Monitoring and managing power consumption
Reg Readers tell it like it really is
Infrastructure Support Engineer
Power consumption and cooling are two issues that cannot be disentangled. Eventually you will put too many servers on a single breaker, or notice that servers in the back closet don’t work anymore if you close the door. Once a company has been faced with this realisation, they have begun the long road towards datacentre design.
Every watt consumed by a server is a watt you have to figure out how to cool. For the small business with a single server under a desk, neither cooling nor power consumption are likely to be an immediate issue. When you are small, power and cooling can be as simple as a second breaker and leaving the door open. When you are Google, both factors are such important considerations that they determine the location and specific design of billion dollar data centres. Somewhere in between is the real world of everyday datacentre operations.
Simple tools like a kill-a-watt or a power distribution unit (PDU) with a built-in ammeter can tell you what the power draw of your servers are. Test the servers under heavy stress, as modern servers are fairly good at backing down their power consumption when they are idle. You need to get an idea of what they are pulling when loaded. Once you know how much power the servers consume you can start doing a little basic maths to see how much power you will need for future expansion. Factor in that you have to cool all of that heat, and that the chillers will cost you power as well.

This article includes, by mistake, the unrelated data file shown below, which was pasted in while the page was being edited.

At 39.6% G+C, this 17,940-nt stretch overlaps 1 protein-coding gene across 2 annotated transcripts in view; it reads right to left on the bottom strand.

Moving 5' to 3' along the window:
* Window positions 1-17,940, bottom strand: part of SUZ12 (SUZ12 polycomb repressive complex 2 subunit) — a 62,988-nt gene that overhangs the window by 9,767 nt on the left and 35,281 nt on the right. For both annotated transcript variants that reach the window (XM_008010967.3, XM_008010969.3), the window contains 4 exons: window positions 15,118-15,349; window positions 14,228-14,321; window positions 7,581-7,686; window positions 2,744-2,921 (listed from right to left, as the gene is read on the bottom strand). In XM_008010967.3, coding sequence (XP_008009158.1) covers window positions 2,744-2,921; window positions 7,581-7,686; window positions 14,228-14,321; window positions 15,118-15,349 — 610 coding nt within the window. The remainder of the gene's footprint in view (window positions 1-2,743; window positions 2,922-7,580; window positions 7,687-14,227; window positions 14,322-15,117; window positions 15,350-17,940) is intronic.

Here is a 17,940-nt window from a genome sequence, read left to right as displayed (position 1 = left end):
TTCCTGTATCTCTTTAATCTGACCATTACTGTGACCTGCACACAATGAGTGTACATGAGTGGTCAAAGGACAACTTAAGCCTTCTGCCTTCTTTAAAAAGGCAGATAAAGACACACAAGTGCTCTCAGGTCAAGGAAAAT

In the long run, you will need to measure a server’s power draw over time. Any decent uninterruptible power supply (UPS) should be able to give you information on how much load is being drawn from it. UPSs are often equipped to send statistics on power usage to a central monitoring server from which you can collect information for later analysis. Like UPSs, the nicer PDUs are networked and are granular enough to allow per-socket monitoring.
Monitoring of the chillers duty cycles can help give you an idea of how much headroom you have to add servers to the datacentre. If the chillers are fully engaged for the entirety of your datacentre’s peak period, it’s probably not a good idea to add servers without adding chillers. Another good idea is to invest in thermometers that can record statistics. You can get them as network-attached devices, and they are fantastic at helping you find hot spots in your datacentre.
Proper power planning goes beyond simply ensuring that you have enough breakers pulled into your datacentre. It also means ensuring that you aren’t overtaxing your UPSs. Monitor your usage, plan for peak consumption, and above all leave yourself headroom for growth.
Sponsored: The Nuts and Bolts of Ransomware in 2016